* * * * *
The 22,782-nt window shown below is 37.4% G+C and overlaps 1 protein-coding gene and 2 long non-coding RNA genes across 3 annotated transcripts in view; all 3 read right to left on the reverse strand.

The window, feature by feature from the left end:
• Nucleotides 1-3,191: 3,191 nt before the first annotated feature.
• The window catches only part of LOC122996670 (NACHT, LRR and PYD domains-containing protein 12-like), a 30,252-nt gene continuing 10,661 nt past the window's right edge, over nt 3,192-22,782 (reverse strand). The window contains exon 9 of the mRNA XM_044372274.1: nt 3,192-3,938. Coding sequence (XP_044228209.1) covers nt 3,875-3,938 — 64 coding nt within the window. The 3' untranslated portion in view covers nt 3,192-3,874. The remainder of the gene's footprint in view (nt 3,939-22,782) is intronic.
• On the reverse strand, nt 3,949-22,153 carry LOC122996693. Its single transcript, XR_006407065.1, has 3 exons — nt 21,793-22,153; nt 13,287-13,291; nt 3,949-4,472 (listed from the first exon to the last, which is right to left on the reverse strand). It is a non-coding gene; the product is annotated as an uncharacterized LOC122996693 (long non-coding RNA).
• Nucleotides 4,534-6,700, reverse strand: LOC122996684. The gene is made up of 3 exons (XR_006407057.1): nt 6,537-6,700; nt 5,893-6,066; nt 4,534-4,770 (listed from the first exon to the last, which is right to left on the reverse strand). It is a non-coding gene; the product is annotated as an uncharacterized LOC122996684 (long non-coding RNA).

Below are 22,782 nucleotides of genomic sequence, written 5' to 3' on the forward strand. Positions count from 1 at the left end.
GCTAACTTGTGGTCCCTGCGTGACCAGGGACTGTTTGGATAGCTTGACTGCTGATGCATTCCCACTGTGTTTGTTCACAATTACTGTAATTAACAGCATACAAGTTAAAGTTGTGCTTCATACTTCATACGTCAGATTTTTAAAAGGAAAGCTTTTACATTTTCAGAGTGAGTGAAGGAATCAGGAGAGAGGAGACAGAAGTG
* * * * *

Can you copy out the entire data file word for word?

The 22,782-nt window shown below is 37.4% G+C and overlaps 1 protein-coding gene and 2 long non-coding RNA genes across 3 annotated transcripts in view; all 3 read right to left on the reverse strand.

The window, feature by feature from the left end:
• Nucleotides 1-3,191: 3,191 nt before the first annotated feature.
• The window catches only part of LOC122996670 (NACHT, LRR and PYD domains-containing protein 12-like), a 30,252-nt gene continuing 10,661 nt past the window's right edge, over nt 3,192-22,782 (reverse strand). The window contains exon 9 of the mRNA XM_044372274.1: nt 3,192-3,938. Coding sequence (XP_044228209.1) covers nt 3,875-3,938 — 64 coding nt within the window. The 3' untranslated portion in view covers nt 3,192-3,874. The remainder of the gene's footprint in view (nt 3,939-22,782) is intronic.
• On the reverse strand, nt 3,949-22,153 carry LOC122996693. Its single transcript, XR_006407065.1, has 3 exons — nt 21,793-22,153; nt 13,287-13,291; nt 3,949-4,472 (listed from the first exon to the last, which is right to left on the reverse strand). It is a non-coding gene; the product is annotated as an uncharacterized LOC122996693 (long non-coding RNA).
• Nucleotides 4,534-6,700, reverse strand: LOC122996684. The gene is made up of 3 exons (XR_006407057.1): nt 6,537-6,700; nt 5,893-6,066; nt 4,534-4,770 (listed from the first exon to the last, which is right to left on the reverse strand). It is a non-coding gene; the product is annotated as an uncharacterized LOC122996684 (long non-coding RNA).

Below are 22,782 nucleotides of genomic sequence, written 5' to 3' on the forward strand. Positions count from 1 at the left end.
GCTAACTTGTGGTCCCTGCGTGACCAGGGACTGTTTGGATAGCTTGACTGCTGATGCATTCCCACTGTGTTTGTTCACAATTACTGTAATTAACAGCATACAAGTTAAAGTTGTGCTTCATACTTCATACGTCAGATTTTTAAAAGGAAAGCTTTTACATTTTCAGAGTGAGTGAAGGAATCAGGAGAGAGGAGACAGAAGTG